Fed to Slow Pace of Treasury Buying Again Under Its QE Program
(Bloomberg) -- The Federal Reserve further dialed back the pace at which it plans to buy Treasuries under its unlimited quantitative easing program even as it announced an additional swath of support measures for smaller businesses as well as local and state governments.
The U.S. central bank, which has been aggressively purchasing Treasuries in a bid to offset the economic and market fallout from the coronavirus pandemic, on Thursday said that it would reduce the daily pace of buying to around $30 billion from $50 billion, starting April 13. The Federal Reserve Bank of New York outlined its Treasury-buying plans for the coming week on its website.
“It’s a healthy and encouraging sign that the Fed can pull back on its purchases,” said Peter Tchir, head of macro strategy at Academy Securities. “We don’t want the Fed’s buying overwhelming things and there’s also enough investors with concerns about that outlook that are willing to purchase Treasuries.”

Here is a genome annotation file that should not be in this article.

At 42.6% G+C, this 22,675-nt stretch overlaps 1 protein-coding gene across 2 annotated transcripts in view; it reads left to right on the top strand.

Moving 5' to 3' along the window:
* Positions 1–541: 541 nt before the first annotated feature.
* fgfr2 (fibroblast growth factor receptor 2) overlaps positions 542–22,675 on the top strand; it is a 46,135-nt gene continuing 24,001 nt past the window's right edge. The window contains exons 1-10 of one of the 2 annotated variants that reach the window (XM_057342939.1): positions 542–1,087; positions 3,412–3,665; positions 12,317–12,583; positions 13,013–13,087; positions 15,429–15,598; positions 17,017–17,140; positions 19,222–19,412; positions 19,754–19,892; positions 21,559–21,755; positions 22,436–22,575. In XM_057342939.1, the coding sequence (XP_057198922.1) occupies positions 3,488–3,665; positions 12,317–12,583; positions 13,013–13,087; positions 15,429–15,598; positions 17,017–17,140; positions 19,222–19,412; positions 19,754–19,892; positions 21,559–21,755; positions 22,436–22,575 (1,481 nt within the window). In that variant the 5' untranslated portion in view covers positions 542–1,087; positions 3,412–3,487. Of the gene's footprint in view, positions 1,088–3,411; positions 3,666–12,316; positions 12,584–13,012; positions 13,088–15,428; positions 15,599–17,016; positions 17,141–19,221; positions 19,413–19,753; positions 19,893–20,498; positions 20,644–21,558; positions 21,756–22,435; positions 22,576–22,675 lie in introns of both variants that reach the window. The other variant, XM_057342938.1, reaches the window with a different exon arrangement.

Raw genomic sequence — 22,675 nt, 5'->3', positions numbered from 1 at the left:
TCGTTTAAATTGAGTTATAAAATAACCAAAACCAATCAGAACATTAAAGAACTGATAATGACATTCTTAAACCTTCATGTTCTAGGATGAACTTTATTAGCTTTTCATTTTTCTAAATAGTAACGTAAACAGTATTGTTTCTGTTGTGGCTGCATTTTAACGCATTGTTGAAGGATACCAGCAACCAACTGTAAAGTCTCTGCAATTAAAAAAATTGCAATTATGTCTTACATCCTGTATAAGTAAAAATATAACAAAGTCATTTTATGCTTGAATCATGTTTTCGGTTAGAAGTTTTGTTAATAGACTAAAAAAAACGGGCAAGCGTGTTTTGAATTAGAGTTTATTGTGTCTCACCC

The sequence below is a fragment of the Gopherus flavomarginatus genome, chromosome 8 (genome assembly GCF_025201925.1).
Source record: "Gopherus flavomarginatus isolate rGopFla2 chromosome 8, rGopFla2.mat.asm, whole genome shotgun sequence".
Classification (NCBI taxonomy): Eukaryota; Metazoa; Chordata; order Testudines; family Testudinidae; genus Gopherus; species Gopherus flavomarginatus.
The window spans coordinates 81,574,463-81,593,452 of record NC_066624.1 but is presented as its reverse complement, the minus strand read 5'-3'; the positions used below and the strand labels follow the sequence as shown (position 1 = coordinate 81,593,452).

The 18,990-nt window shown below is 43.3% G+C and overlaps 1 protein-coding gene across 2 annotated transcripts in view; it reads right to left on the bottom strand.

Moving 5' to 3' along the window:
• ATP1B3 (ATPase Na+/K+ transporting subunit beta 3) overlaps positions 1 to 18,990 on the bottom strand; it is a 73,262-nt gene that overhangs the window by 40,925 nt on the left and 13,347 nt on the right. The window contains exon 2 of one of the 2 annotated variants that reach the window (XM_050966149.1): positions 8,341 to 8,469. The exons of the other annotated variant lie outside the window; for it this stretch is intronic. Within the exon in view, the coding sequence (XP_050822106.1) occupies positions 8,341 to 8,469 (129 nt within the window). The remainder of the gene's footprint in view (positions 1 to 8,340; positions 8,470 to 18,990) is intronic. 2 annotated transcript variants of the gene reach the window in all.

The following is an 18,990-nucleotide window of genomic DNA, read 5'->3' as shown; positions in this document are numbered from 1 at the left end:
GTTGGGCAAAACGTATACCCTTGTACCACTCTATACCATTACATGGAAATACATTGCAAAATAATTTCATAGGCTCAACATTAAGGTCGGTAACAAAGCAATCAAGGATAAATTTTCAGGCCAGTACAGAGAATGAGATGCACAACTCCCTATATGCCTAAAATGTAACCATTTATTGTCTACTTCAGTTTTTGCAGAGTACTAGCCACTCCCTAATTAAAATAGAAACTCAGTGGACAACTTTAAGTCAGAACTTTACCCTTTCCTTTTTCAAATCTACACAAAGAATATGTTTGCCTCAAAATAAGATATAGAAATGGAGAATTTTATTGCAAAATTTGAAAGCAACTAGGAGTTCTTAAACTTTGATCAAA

The current round of Treasury purchase operations began March 13 and peaked in size at $75 billion per day from March 19 to April 1. It has made purchases on Monday through Thursday this week, but will not be buying on April 10 because the Treasury market will be closed for a holiday.
There will be at least four operations a day covering either nominal Treasuries or inflation-protected securities, according to the schedule.
“We’re substantially better than where we were three weeks ago in the Treasury market,” said Tony Farren, a managing director at broker-dealer Mischler Financial Group in Stamford, Connecticut. “Fed policy makers have learned from some mistakes in the 2008-2009 financial crisis in that when they give medicine to a patient and the patient starts to recover, they should take some of the medicine back.”
Treasury futures ease from near session highs after the Fed’s announcement on bond buying, although they remained up on the day. The market for cash Treasuries closed early ahead of the Friday holiday.
Earlier on Thursday, the Fed announced another series of sweeping steps to provide as much as $2.3 trillion in additional aid during the coronavirus pandemic, including starting programs to aid small- and mid-sized businesses as well as state and local governments.
“Our country’s highest priority must be to address this public health crisis, providing care for the ill and limiting the further spread of the virus,” Fed Chair Jerome Powell said in a statement accompanying that announcement. “The Fed’s role is to provide as much relief and stability as we can during this period of constrained economic activity.”
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